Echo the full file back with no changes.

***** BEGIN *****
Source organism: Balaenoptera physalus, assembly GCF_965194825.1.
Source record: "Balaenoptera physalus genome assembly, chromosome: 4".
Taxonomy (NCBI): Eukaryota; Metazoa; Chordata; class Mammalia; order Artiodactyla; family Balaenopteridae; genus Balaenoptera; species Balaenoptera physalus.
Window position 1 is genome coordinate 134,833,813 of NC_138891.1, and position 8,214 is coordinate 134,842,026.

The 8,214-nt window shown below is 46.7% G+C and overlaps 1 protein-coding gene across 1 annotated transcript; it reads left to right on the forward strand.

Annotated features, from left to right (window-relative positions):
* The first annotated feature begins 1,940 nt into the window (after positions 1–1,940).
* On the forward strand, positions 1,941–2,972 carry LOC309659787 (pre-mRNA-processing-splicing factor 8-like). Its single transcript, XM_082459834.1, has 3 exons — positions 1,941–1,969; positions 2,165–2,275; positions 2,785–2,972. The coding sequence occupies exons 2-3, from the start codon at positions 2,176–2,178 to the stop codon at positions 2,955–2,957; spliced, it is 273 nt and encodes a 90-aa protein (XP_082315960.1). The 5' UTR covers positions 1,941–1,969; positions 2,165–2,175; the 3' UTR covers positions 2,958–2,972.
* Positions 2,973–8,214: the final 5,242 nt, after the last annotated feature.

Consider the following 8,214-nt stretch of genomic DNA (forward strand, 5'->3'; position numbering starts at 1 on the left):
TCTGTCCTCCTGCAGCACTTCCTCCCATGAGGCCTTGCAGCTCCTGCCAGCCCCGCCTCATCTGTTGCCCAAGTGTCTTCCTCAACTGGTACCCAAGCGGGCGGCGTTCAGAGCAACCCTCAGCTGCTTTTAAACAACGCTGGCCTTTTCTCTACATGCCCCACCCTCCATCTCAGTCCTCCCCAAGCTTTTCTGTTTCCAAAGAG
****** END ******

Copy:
Source organism: Balaenoptera physalus, assembly GCF_965194825.1.
Source record: "Balaenoptera physalus genome assembly, chromosome: 4".
Taxonomy (NCBI): Eukaryota; Metazoa; Chordata; class Mammalia; order Artiodactyla; family Balaenopteridae; genus Balaenoptera; species Balaenoptera physalus.
Window position 1 is genome coordinate 134,833,813 of NC_138891.1, and position 8,214 is coordinate 134,842,026.

The 8,214-nt window shown below is 46.7% G+C and overlaps 1 protein-coding gene across 1 annotated transcript; it reads left to right on the forward strand.

Annotated features, from left to right (window-relative positions):
* The first annotated feature begins 1,940 nt into the window (after positions 1–1,940).
* On the forward strand, positions 1,941–2,972 carry LOC309659787 (pre-mRNA-processing-splicing factor 8-like). Its single transcript, XM_082459834.1, has 3 exons — positions 1,941–1,969; positions 2,165–2,275; positions 2,785–2,972. The coding sequence occupies exons 2-3, from the start codon at positions 2,176–2,178 to the stop codon at positions 2,955–2,957; spliced, it is 273 nt and encodes a 90-aa protein (XP_082315960.1). The 5' UTR covers positions 1,941–1,969; positions 2,165–2,175; the 3' UTR covers positions 2,958–2,972.
* Positions 2,973–8,214: the final 5,242 nt, after the last annotated feature.

Consider the following 8,214-nt stretch of genomic DNA (forward strand, 5'->3'; position numbering starts at 1 on the left):
TCTGTCCTCCTGCAGCACTTCCTCCCATGAGGCCTTGCAGCTCCTGCCAGCCCCGCCTCATCTGTTGCCCAAGTGTCTTCCTCAACTGGTACCCAAGCGGGCGGCGTTCAGAGCAACCCTCAGCTGCTTTTAAACAACGCTGGCCTTTTCTCTACATGCCCCACCCTCCATCTCAGTCCTCCCCAAGCTTTTCTGTTTCCAAAGAG